The Australian Advisory Council on Intellectual Property
(ACIP) have been asked by the Minister for
Innovation, Industry, Science and Research to investigate the
effectiveness of the innovation patent system in stimulating
innovation by Australian small to medium business enterprises
(SMEs). As part of that review, ACIP has now
released an "Issues Paper" to encourage discussion on
this topic and assist in conducting wide-ranging public
consultations. The purpose of the paper is to suggest points that
may be taken into consideration during the review process. However,
there is a strong inference throughout the document that the system
as it stands, particularly in light of recent judicial
interpretation, offers opportunities and rewards to the patentee
that are potentially excessive when compared to the ease with which
they are obtained.
The Issues Paper itself makes very interesting reading. The
introductory section provides an excellent summary regarding: how
the innovation patent system differs from the standard patent
system; how the system is proposed to be amended under the
Intellectual Property Laws Amendment (Raising the Bar) Bill 2011;
as well as filing trends since commencement broken down by
applicant category (individuals or companies) and by local or
foreign origin. There is also a summary comparison of the
Australian innovation patent system with its top 20 trading
partners for FY2009-2010.
However, the section of most interest relates to concerns that
the system as implemented may have generated unintentional and
undesirable consequences, many of which are potentially at odds
with the original aims of the legislation. The consequences to
which these concerns relate include:
Quick protection for high level inventions as well as low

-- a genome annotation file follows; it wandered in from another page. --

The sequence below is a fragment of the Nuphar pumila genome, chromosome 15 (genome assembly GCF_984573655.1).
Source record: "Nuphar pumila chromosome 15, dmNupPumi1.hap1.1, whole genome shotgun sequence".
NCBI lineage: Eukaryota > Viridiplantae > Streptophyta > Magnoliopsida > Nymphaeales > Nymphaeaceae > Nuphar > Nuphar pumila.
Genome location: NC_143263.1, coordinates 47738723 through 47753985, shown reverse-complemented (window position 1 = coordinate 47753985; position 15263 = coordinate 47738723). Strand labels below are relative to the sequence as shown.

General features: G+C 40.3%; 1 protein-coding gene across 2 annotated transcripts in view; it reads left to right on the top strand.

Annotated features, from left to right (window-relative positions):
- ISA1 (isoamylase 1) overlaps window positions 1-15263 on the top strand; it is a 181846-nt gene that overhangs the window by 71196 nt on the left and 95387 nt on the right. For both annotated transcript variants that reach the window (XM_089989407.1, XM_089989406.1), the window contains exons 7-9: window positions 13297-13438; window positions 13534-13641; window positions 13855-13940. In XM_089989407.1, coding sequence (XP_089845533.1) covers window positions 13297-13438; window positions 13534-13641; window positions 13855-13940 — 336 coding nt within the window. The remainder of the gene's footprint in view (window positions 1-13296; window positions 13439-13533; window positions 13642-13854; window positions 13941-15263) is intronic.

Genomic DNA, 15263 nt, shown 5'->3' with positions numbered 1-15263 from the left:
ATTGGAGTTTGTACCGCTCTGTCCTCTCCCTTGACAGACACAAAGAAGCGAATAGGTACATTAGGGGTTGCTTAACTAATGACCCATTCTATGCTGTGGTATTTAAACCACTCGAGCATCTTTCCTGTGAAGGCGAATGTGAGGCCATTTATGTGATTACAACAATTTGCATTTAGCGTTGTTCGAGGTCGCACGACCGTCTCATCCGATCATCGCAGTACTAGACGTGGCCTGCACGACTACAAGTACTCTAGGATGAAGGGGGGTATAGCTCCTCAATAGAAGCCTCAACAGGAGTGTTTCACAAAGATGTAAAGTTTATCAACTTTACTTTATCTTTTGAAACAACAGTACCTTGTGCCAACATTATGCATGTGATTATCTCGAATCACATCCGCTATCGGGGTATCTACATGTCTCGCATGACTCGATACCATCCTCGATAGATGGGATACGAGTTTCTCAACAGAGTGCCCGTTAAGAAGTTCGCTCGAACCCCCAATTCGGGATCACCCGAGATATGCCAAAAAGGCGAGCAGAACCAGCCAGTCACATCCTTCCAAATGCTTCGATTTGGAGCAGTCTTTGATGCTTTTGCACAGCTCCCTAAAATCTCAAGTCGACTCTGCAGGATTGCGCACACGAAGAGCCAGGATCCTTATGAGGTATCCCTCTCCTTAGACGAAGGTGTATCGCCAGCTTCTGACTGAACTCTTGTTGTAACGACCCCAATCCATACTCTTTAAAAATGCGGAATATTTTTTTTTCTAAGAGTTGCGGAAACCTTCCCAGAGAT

Increased use by large corporations
Same infringement relief as with standard patents, while
seemingly low threshold inventiveness requirements (as currently
interpreted by the Courts) makes them potentially difficult to
challenge and revoke
Increased use as strategic divisional applications
Use in "evergreening" strategies to extend patent
coverage period by patenting trivial changes
Uncertainty when certification of granted innovation patents is
Given the number and extent of the identified concerns, it seems
likely that some degree of change will be proposed as a result of
the review. Whether this change will result in Australia abandoning
the system in its entirety, or enacting some restrictions to:
narrow eligible subject matter; limit divisional applications;
and/or reduce the level of remedies for infringement, is impossible
to predict at this early stage. However, it seems reasonable to
assume that at least some of the opportunities and consequential
threats resulting from the present system may be limited within the
next few years.
The content of this article is intended to provide a general
guide to the subject matter. Specialist advice should be sought
about your specific circumstances.
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